The Science of Meditation

Before I had even learned about the truth of meditation, in 2011, I encountered two labs at my university that were studying the effect of mindfulness-based stress reduction (MBSR) on the mental health of youth (Van Vliet et al. 2017). The researchers had 28 adolescents in a residential treatment center participate in an 8-week MBSR program and found that the youths had “improved mood, enhanced relationship to self, increased self-control, improved problem-solving, awareness of the present, and enhanced interpersonal relationships.”  Later, the same researchers did a controlled trial, and found that those who used MBSR were released significantly earlier than those who did were not trained in MBSR (Vohra et al., 2019).
This was my first time hearing that mindfulness-based training helped with mental health and more. And now, scientists continue to use mindfulness-based training to treat borderline personality disorders (using dialectical behavioral therapy, or DBT), anxiety and depression, behavioural disorders, etc…  This training is all based on the principles of meditation brought over to America from Zen Buddhism. 
There are two types of meditation: Mindfulness and Transcendental. At the Chin Yin Temple, we perform ceremonies that add to our cultivation practices, and the meditation that we are taught is transcendental. It includes aspects of mindfulness which we use to help us get into a state of samadhi or emptiness. Once in this state, that is when the transcendence happens – when we connect with our root guru or our personal deity. 
And while the resulting effect is that connection, that transcendence, an overall feeling of emptiness, bliss and joy, some might ask how do we get there? What other (physical) effects come from meditation?  Some might even consider the beneficial effects of meditation as a type of “skillful means” that attract newcomers to Buddhism. 
There are many scientific studies on MBSR, a type of mindfulness meditative training, that show that meditation decreases stress (Park & Choi, 2016), increases mood (Bowden, McLennan & Gruzelier, 2014; Davidson et al., 2003), increases your immunity (or antibody production) (Davidson et al., 2003), gives better sleep (Bowden, McLennan & Gruzelier, 2014), and even promotes problem-solving (Ren et al, 2011).  
How does meditation relate to sleep? As a neuroscience researcher, you can measure your brain waves using electrodes on the surface of the brain (which you can now buy as headbands online). The waves that are associated with calm wakefulness are called alpha waves, and the waves that are associated with deep sleep, which is required for restful sleep, are called theta waves. Meditation taps both types of waves: to get into a meditative state, you must first train your brain to achieve these alpha waves, and then when you achieve the transcendental or the emptiness state (successful meditative state), you show theta waves (Tang et al., 2019). This may explain why people who meditate have higher quality sleep or need less sleep (Bowden, McLennan & Gruzelier, 2014).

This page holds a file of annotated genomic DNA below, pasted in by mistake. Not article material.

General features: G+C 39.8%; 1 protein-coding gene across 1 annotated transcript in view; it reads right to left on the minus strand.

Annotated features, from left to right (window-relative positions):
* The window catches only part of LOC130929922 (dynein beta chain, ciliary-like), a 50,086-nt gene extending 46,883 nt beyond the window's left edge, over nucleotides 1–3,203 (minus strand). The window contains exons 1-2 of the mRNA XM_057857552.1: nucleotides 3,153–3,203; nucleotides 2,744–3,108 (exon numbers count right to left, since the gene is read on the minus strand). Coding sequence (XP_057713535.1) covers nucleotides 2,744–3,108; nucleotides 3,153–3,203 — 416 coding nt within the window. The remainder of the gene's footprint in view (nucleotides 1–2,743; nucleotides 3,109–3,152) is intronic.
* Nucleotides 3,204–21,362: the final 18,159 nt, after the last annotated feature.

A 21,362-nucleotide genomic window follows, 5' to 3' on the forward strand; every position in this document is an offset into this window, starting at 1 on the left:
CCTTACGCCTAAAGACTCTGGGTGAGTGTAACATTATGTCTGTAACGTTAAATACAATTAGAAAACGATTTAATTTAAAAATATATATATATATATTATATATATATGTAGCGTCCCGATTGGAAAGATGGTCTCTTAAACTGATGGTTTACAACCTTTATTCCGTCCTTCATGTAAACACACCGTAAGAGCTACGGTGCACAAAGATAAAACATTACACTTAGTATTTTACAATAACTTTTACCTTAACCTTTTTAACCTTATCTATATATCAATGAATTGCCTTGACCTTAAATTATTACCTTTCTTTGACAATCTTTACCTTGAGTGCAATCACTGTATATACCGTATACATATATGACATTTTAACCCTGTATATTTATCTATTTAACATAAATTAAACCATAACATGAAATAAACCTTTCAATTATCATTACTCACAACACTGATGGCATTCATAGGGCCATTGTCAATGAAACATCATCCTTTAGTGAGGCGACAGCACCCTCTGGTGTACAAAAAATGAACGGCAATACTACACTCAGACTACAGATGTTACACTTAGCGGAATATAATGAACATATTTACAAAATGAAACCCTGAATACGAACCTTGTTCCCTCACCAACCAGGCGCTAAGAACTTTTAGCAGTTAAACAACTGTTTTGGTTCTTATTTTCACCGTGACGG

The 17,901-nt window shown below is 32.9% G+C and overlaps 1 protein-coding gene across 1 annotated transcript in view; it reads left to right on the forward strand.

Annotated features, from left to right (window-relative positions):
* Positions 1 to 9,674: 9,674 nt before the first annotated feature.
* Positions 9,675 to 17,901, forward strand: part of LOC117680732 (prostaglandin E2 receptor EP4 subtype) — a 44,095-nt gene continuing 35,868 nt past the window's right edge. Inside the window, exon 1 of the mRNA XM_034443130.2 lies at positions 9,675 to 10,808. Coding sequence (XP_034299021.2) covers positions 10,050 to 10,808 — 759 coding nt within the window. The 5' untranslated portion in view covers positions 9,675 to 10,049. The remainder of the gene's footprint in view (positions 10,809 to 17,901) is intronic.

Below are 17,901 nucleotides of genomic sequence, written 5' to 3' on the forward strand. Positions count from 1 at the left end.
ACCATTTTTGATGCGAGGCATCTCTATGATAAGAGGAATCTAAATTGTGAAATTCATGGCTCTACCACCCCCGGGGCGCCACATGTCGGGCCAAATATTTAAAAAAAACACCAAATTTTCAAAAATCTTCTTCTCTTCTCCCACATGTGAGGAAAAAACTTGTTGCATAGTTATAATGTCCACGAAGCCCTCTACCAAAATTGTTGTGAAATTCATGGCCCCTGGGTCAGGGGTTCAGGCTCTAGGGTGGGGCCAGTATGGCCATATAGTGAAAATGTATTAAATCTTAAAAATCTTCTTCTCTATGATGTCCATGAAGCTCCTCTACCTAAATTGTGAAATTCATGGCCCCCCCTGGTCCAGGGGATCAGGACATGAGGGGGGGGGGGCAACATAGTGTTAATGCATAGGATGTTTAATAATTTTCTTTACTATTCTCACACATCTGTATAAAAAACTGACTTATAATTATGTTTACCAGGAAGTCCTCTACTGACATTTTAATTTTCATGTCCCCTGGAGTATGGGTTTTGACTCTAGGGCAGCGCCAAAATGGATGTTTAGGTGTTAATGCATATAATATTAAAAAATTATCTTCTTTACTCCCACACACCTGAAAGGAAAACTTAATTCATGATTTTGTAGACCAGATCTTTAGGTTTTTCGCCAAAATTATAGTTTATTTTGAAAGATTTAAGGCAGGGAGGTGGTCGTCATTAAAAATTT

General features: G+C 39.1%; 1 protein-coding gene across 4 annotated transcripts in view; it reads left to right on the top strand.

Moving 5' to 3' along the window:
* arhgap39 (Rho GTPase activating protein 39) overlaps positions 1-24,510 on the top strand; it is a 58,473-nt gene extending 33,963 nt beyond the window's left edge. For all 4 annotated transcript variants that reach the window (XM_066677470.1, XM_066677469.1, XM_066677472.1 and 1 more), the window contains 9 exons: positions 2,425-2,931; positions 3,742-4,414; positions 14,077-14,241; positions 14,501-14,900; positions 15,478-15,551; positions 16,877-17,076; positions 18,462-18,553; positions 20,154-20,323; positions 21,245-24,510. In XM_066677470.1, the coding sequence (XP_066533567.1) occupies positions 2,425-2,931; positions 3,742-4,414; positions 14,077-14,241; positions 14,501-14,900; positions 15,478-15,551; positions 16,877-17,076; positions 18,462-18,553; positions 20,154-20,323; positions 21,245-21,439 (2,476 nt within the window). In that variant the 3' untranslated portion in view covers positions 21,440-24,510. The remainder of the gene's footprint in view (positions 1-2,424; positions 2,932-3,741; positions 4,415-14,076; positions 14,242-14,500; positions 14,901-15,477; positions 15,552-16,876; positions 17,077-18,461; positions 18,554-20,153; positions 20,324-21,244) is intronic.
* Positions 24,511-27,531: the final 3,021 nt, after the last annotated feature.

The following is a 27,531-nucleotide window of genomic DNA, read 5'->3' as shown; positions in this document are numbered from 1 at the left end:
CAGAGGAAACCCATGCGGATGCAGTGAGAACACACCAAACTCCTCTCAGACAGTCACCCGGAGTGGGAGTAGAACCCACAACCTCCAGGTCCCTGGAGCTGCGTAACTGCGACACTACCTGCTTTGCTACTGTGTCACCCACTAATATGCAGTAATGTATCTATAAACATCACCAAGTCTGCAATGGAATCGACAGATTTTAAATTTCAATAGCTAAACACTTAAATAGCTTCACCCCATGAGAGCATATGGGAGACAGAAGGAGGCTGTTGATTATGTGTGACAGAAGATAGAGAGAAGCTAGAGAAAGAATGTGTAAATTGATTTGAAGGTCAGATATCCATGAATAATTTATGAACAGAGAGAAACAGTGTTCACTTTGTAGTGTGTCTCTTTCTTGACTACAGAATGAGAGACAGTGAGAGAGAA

Why would meditation improve mood? Many studies have shown that those who have deep religious or spiritual faith are also viewed as happier (…).  What happens is that prayer, meditation, cultivation leads to increased introspection and self-awareness, but also awareness of our environment and then later on, the universe (if we reach Nirvana).  This allows us to see the “big-picture” (which is also associated with higher levels of happiness) and prevents us from attaching to our selfish sufferings.  This big-picture allows us to connect to others and beyond ourselves. Some might even call that hope, or faith (in humanity, in others, in nature or even the Tao). 
This may seem like a science paper, and it technically was, so I will leave the dry content to that.  But those of you who have cultivated or meditated have probably experienced these effects firsthand.  And it’s not unusual.  In fact, there has been much scientific research on the effects of meditation, and they all show the same thing, meditation is very beneficial and can help in many aspects of your life. There has been a lot of science research that show the beneficial effects of meditation, of which our cultivation practices, prayers, yoga practices (in yoga studios) can all be considered as meditation.  Meditation itself does vary vastly, but if you’re subscribed to this newsletter, you also have an affinity for Buddhist cultivation practices.  Hopefully if you haven’t started meditating, you might start now, or if you have, you’ll see that the benefits outweigh the boredom some might feel. 
By Yvonne Wong, Ph.D.